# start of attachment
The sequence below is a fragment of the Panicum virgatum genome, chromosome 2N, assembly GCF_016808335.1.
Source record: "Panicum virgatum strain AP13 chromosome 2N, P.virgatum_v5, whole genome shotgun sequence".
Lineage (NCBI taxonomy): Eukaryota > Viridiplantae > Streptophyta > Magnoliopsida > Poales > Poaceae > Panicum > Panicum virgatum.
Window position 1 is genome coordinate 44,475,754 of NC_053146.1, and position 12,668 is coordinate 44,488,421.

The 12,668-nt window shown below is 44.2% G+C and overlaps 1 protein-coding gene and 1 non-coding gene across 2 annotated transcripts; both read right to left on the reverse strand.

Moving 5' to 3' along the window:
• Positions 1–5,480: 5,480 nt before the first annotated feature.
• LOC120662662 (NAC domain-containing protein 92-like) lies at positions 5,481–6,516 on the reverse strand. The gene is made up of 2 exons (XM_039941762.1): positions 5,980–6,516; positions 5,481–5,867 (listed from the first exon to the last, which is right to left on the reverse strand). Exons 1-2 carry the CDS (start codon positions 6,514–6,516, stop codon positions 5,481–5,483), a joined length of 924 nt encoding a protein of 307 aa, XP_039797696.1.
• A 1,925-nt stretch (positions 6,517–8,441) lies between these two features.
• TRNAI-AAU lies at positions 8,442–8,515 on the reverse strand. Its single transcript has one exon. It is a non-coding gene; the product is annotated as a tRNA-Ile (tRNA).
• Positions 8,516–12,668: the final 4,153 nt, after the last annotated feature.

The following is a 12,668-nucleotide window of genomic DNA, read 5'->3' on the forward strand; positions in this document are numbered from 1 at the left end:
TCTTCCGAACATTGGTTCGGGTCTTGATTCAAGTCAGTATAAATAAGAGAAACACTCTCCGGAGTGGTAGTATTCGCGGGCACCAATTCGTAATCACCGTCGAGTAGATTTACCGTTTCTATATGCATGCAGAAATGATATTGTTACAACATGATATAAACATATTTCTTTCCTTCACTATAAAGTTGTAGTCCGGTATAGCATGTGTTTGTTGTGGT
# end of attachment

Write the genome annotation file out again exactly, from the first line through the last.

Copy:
The sequence below is a fragment of the Panicum virgatum genome, chromosome 2N, assembly GCF_016808335.1.
Source record: "Panicum virgatum strain AP13 chromosome 2N, P.virgatum_v5, whole genome shotgun sequence".
Lineage (NCBI taxonomy): Eukaryota > Viridiplantae > Streptophyta > Magnoliopsida > Poales > Poaceae > Panicum > Panicum virgatum.
Window position 1 is genome coordinate 44,475,754 of NC_053146.1, and position 12,668 is coordinate 44,488,421.

The 12,668-nt window shown below is 44.2% G+C and overlaps 1 protein-coding gene and 1 non-coding gene across 2 annotated transcripts; both read right to left on the reverse strand.

Moving 5' to 3' along the window:
• Positions 1–5,480: 5,480 nt before the first annotated feature.
• LOC120662662 (NAC domain-containing protein 92-like) lies at positions 5,481–6,516 on the reverse strand. The gene is made up of 2 exons (XM_039941762.1): positions 5,980–6,516; positions 5,481–5,867 (listed from the first exon to the last, which is right to left on the reverse strand). Exons 1-2 carry the CDS (start codon positions 6,514–6,516, stop codon positions 5,481–5,483), a joined length of 924 nt encoding a protein of 307 aa, XP_039797696.1.
• A 1,925-nt stretch (positions 6,517–8,441) lies between these two features.
• TRNAI-AAU lies at positions 8,442–8,515 on the reverse strand. Its single transcript has one exon. It is a non-coding gene; the product is annotated as a tRNA-Ile (tRNA).
• Positions 8,516–12,668: the final 4,153 nt, after the last annotated feature.

The following is a 12,668-nucleotide window of genomic DNA, read 5'->3' on the forward strand; positions in this document are numbered from 1 at the left end:
TCTTCCGAACATTGGTTCGGGTCTTGATTCAAGTCAGTATAAATAAGAGAAACACTCTCCGGAGTGGTAGTATTCGCGGGCACCAATTCGTAATCACCGTCGAGTAGATTTACCGTTTCTATATGCATGCAGAAATGATATTGTTACAACATGATATAAACATATTTCTTTCCTTCACTATAAAGTTGTAGTCCGGTATAGCATGTGTTTGTTGTGGT